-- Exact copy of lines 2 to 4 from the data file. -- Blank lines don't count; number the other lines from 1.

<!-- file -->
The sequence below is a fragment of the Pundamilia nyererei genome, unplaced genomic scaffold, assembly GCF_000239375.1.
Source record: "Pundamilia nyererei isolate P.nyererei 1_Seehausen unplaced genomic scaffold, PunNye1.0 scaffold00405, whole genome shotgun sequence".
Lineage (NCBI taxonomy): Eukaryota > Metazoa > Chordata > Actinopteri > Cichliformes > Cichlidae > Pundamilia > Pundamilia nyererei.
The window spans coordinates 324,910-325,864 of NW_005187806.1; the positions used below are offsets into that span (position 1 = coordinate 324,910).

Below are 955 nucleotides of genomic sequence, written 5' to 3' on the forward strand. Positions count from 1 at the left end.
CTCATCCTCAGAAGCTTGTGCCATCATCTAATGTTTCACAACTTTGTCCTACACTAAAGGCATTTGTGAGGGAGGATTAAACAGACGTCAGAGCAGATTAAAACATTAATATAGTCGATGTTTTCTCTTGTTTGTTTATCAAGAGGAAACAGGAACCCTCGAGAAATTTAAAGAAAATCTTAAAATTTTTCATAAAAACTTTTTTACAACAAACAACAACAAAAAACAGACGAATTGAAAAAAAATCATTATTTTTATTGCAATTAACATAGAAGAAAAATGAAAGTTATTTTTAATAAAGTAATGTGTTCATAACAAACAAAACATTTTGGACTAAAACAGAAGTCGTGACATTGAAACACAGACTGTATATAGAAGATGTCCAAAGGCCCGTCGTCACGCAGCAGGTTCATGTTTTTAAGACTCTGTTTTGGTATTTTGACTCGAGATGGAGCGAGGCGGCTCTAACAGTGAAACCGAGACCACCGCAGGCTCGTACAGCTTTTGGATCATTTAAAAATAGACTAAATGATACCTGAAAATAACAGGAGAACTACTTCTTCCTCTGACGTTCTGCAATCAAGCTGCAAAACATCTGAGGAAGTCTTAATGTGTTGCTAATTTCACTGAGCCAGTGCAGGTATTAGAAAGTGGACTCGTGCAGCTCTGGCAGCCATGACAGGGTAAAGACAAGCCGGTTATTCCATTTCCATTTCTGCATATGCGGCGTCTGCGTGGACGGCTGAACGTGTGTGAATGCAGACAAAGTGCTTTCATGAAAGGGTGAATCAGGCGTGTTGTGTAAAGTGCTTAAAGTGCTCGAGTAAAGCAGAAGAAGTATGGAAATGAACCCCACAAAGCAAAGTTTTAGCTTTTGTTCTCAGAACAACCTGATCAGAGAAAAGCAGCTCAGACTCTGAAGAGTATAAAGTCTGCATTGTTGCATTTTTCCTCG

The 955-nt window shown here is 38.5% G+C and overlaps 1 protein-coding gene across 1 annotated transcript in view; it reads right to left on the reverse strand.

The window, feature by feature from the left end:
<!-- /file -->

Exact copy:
Source record: "Pundamilia nyererei isolate P.nyererei 1_Seehausen unplaced genomic scaffold, PunNye1.0 scaffold00405, whole genome shotgun sequence".
Lineage (NCBI taxonomy): Eukaryota > Metazoa > Chordata > Actinopteri > Cichliformes > Cichlidae > Pundamilia > Pundamilia nyererei.
The window spans coordinates 324,910-325,864 of NW_005187806.1; the positions used below are offsets into that span (position 1 = coordinate 324,910).